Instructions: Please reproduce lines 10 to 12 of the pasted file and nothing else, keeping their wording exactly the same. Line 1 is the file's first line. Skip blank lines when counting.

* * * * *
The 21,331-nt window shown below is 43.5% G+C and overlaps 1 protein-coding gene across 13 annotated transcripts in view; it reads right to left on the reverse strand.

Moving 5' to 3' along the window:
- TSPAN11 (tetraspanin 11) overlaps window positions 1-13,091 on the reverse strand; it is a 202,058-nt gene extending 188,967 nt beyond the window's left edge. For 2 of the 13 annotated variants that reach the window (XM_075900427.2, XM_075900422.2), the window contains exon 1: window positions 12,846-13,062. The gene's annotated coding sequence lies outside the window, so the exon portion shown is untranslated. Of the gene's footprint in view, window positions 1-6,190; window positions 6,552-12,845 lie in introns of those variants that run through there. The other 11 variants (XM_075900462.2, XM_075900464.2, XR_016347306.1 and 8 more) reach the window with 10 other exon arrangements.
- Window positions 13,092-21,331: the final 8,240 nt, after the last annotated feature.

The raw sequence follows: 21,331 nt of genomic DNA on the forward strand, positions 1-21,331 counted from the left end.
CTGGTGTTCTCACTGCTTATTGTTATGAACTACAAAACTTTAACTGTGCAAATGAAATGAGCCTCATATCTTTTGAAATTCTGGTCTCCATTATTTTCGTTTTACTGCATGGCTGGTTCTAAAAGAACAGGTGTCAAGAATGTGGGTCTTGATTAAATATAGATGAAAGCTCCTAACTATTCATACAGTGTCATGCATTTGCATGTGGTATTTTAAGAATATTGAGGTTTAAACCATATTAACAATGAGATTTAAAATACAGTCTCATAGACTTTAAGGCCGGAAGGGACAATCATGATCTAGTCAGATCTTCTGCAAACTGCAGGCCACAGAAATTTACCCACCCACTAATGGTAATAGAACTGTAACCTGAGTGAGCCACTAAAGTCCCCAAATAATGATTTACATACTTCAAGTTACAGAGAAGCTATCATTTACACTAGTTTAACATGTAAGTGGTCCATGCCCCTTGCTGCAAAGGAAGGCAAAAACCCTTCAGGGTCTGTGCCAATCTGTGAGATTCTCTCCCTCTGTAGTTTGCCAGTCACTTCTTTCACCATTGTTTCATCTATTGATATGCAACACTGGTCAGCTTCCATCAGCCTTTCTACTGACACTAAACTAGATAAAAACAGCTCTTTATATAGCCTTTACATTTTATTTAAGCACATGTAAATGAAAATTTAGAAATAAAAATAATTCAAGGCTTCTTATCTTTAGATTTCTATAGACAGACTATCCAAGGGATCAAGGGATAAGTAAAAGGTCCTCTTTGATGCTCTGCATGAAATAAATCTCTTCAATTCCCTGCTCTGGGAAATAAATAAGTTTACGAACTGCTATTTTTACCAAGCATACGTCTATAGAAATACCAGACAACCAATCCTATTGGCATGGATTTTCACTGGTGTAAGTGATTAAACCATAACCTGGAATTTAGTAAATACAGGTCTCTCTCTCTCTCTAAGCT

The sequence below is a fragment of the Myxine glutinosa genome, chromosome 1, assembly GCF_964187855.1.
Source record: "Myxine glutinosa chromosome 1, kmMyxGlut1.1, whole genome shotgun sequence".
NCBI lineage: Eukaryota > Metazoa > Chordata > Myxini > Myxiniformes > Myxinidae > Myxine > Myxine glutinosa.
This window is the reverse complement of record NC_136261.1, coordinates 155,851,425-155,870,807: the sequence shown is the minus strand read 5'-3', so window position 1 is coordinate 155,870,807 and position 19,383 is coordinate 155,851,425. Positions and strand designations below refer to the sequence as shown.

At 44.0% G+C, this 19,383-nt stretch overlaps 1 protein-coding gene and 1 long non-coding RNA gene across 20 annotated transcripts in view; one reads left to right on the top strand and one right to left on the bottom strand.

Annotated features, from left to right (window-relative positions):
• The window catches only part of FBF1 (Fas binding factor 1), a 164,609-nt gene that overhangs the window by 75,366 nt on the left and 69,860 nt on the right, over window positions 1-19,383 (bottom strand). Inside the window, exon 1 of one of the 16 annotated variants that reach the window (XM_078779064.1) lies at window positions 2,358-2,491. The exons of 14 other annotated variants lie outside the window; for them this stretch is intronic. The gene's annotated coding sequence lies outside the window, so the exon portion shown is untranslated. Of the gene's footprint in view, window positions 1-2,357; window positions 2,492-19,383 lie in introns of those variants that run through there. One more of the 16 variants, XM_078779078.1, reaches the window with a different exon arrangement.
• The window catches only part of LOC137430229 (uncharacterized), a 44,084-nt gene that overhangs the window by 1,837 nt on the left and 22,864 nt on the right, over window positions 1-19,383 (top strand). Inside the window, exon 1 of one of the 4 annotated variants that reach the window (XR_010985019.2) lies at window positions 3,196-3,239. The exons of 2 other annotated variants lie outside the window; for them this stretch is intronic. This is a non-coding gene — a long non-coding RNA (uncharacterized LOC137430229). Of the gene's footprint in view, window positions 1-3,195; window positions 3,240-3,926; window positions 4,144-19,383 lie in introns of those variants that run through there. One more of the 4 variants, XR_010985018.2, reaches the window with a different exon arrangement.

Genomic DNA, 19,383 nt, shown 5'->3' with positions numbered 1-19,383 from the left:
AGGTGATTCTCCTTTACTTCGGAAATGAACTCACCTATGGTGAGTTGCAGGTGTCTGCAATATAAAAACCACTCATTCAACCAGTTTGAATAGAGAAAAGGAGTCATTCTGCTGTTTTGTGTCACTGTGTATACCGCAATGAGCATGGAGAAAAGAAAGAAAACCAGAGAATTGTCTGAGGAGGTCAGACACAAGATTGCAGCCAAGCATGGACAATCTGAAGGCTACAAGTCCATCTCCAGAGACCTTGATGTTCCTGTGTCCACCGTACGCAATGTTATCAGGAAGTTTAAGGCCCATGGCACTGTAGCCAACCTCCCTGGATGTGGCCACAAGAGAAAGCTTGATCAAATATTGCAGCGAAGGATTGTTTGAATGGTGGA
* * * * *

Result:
This window is the reverse complement of record NC_136261.1, coordinates 155,851,425-155,870,807: the sequence shown is the minus strand read 5'-3', so window position 1 is coordinate 155,870,807 and position 19,383 is coordinate 155,851,425. Positions and strand designations below refer to the sequence as shown.

At 44.0% G+C, this 19,383-nt stretch overlaps 1 protein-coding gene and 1 long non-coding RNA gene across 20 annotated transcripts in view; one reads left to right on the top strand and one right to left on the bottom strand.

Annotated features, from left to right (window-relative positions):